Restaurants

Dallas Restaurant Drama Pits High-Profile Founder Against His Former Business Partners in $1 Million-Plus Lawsuit: Inside Mico Rodriguez’s Food Fight

BY // 04.06.18

Mico Rodriguez, the high-profile founder of Dallas’ Mesero Restaurant Group, has left the company and is now facing a major lawsuit from his former business partners. The limited partnership that owns the company is seeking a temporary restraining order to cut off Rodriguez’s access to company accounts, and suing him for more than $1 million.

The suit, filed in a Dallas County district court this week, accuses Rodriguez of stealing “hundreds of thousands of dollars from his partners and effectively [treating] the partnership bank account as his personal piggy bank” as the Morning News first reported.

The filing claims that Rodriguez demanded to be paid a salary of roughly $4,000 per month, which violated the terms of the limited partnership. He is also accused of improperly collecting exorbitant licensing fees of more than $350,000, and withdrawing large sums of money from the limited partnership bank account.

A second filing accuses Rodriguez of violating a non-compete clause by providing services to M Crowd Restaurant Group, Inc (which includes his former restaurants Mi Cocina and Taco Diner), as well as signing a lease for a new restaurant concept called Sensero.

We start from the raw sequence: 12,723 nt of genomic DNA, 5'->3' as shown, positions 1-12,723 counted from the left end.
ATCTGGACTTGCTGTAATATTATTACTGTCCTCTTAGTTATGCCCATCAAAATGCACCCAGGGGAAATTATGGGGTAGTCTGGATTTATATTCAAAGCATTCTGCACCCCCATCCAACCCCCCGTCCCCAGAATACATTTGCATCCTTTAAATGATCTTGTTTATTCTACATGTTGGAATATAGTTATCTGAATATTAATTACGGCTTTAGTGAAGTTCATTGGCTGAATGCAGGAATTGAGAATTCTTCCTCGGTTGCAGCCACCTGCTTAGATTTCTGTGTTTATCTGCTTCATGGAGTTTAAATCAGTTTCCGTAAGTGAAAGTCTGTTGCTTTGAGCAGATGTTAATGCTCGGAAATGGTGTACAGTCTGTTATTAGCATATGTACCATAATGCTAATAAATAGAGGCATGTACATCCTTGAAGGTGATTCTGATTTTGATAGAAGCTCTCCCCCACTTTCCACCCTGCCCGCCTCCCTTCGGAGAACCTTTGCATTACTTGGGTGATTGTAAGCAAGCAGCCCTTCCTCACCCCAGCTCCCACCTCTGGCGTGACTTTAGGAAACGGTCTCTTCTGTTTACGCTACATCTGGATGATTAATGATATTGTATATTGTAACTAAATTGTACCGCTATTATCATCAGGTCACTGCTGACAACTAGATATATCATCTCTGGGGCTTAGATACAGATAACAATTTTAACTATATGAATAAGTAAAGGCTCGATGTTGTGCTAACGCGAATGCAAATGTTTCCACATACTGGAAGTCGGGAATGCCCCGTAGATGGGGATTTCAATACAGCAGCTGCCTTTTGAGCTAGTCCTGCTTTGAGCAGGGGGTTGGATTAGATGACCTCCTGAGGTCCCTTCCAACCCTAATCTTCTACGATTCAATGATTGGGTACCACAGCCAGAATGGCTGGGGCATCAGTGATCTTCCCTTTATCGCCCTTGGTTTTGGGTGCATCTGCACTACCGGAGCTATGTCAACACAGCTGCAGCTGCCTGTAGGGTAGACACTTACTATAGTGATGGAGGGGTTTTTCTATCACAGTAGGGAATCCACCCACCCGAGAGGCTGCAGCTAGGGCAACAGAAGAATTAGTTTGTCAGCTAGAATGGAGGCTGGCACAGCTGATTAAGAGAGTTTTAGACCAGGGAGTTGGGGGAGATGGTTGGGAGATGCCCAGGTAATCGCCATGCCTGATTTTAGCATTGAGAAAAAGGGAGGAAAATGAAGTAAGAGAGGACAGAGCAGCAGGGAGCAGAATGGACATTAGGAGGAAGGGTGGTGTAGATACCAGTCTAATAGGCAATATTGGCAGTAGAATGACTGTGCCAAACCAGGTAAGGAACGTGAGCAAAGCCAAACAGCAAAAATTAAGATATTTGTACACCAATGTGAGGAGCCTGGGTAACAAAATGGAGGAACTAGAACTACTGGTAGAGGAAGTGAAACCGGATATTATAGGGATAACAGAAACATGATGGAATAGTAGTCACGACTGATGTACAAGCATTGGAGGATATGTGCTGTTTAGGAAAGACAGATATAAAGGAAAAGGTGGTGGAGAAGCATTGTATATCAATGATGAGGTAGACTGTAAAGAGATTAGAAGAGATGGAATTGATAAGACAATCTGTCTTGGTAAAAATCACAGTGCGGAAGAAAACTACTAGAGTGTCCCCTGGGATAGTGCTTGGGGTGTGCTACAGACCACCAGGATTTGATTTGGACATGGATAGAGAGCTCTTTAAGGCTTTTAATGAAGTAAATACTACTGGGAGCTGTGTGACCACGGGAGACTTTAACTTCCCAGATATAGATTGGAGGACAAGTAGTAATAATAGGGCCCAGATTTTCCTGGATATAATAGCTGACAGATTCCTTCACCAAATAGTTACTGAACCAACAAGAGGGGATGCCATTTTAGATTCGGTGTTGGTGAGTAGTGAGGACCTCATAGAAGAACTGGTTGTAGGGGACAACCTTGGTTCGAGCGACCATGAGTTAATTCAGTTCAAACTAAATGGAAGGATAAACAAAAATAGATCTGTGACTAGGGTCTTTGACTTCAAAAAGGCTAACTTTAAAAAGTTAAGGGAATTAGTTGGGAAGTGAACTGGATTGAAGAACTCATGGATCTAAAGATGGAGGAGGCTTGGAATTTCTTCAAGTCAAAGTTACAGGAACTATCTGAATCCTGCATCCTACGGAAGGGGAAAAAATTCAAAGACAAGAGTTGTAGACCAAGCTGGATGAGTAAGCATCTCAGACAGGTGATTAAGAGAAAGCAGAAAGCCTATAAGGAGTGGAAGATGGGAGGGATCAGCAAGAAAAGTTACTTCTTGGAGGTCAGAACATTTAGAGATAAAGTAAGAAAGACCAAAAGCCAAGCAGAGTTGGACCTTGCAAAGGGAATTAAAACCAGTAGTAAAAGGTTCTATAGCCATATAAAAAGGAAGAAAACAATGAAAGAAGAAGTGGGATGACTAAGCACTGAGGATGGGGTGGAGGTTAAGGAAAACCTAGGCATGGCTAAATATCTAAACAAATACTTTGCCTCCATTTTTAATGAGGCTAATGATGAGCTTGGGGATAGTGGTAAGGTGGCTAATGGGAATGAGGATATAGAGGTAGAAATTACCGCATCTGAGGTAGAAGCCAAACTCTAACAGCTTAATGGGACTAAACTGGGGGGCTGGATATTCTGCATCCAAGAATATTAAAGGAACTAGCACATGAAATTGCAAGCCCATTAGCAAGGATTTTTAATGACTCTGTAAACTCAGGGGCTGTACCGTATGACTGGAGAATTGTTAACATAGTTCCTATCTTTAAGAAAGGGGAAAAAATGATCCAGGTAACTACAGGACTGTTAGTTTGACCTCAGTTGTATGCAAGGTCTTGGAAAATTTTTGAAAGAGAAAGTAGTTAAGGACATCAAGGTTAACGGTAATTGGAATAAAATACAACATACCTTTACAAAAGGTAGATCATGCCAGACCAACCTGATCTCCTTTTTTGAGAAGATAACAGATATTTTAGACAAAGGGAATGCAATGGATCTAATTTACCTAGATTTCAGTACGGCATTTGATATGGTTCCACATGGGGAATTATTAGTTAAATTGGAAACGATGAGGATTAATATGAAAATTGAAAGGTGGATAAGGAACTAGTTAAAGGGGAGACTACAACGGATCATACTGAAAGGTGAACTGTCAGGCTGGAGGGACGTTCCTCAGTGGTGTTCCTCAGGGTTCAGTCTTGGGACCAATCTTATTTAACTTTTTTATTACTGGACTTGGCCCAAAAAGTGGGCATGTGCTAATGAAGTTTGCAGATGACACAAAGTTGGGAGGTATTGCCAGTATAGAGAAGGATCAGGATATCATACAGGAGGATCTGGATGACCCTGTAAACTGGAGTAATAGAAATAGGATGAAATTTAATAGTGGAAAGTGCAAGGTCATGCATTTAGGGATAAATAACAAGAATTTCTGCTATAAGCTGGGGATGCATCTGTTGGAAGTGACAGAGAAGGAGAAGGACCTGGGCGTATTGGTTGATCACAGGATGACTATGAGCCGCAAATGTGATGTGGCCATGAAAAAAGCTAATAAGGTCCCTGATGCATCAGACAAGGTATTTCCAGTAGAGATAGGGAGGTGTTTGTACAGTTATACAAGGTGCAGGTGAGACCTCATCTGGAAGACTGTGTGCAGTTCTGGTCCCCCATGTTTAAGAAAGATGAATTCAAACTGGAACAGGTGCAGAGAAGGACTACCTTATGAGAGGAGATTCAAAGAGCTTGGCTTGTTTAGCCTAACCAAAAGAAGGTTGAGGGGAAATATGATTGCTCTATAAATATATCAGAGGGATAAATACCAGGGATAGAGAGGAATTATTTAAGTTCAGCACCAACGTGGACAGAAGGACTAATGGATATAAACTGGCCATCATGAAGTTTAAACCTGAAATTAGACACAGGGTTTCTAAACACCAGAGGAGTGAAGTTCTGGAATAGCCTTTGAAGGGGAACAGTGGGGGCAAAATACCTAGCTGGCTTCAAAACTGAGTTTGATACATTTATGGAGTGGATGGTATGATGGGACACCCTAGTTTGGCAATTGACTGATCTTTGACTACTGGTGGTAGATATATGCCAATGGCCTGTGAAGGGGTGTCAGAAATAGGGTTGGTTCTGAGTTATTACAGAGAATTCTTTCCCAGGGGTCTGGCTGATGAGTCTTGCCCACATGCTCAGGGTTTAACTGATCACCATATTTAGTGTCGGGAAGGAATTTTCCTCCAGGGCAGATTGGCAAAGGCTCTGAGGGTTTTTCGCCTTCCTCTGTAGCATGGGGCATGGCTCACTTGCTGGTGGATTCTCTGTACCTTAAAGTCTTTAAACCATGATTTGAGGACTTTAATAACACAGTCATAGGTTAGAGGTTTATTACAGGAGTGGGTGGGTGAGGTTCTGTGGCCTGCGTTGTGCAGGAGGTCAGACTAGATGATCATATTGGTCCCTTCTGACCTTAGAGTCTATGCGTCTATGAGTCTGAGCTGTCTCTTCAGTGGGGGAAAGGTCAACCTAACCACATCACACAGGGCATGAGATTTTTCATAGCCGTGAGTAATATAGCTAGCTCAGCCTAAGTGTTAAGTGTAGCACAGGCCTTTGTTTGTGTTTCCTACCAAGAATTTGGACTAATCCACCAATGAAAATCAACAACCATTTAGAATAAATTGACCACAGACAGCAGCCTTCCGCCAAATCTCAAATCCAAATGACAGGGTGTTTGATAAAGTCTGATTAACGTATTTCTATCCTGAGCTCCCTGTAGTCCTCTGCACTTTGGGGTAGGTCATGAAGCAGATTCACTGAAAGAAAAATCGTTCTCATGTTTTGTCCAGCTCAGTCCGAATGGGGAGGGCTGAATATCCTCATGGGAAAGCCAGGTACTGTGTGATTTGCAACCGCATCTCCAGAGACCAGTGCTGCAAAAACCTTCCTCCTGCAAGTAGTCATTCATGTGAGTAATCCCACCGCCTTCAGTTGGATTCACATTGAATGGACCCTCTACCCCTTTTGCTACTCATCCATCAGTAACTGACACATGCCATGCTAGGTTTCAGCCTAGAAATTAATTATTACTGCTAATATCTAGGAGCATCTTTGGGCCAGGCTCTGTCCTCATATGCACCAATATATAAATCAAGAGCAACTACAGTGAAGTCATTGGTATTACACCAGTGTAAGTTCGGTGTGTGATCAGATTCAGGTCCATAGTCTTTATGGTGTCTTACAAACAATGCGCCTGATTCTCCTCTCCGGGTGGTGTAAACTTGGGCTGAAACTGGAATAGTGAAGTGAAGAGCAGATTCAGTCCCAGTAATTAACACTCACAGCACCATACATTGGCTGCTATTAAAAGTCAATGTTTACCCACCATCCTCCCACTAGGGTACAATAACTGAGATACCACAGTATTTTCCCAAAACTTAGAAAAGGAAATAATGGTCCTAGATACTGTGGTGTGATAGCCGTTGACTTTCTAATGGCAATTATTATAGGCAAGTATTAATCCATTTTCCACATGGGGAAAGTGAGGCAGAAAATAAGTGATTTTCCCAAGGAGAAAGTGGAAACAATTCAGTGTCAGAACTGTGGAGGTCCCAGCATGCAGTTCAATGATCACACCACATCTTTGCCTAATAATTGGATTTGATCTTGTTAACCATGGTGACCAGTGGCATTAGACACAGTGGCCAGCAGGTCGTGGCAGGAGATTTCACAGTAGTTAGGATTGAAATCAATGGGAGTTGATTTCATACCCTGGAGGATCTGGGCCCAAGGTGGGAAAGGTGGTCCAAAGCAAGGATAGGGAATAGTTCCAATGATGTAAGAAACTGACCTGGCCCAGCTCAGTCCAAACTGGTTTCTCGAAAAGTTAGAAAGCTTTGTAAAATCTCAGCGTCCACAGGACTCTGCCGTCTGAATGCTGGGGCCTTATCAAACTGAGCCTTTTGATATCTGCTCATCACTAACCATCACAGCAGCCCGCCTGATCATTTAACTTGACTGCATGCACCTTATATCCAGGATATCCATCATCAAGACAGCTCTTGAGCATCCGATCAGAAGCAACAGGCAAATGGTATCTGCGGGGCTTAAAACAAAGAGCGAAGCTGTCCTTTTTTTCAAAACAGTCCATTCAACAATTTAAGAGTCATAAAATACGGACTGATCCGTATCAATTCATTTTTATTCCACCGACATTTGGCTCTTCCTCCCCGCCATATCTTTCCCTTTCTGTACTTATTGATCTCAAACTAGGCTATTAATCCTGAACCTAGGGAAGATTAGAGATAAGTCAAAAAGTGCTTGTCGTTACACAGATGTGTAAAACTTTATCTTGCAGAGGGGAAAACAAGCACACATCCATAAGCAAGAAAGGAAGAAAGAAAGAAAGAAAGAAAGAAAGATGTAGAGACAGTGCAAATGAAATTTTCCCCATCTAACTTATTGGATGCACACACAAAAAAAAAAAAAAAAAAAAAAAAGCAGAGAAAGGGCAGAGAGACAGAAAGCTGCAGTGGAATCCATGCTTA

Rodriguez’s lawyer, Larry Friedman, claims that the company attempted to fire the restaurateur after he returned from cancer treatment in December. The company then continued to use trademarks owned by Rodriguez after he was ousted, according to Friedman. Friedman says that Rodriguez and the partners have been in negotiations over the “wrongful termination” for the past several months.

Friedman tells D Magazine that he is “shocked that filed a lawsuit in the middle of negotiations,” and that he wants “to know why they’re bullying Mico.”

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However, a statement released by the restaurant group paints a conflicting picture.  

“In early 2017, after multiple extended absences, it was decided with Mico that he would no longer serve as CEO of Mesero Restaurant Group,” writes Trey Dyer, president and chief executive of Mesero Restaurant Group.

“More recently, Mico requested that the Mesero ownership release him from his partnership obligations with the organization and buy him out. Throughout this process, we have taken great pains to work with Mico in hopes of finding a solution that would allow us to end our partnership on friendly terms.

“Unfortunately, after several months of discussions, we have not been able to reach an agreement to conclude our business together and furthermore, we have learned that Mico has violated our trust and the terms of our agreement on multiple occasions. As a result of Mico’s actions, we regrettably have determined it is necessary to pursue legal action.”

The sides are in court for a hearing to determine whether or not the restaurant group is granted the temporary restraining order.

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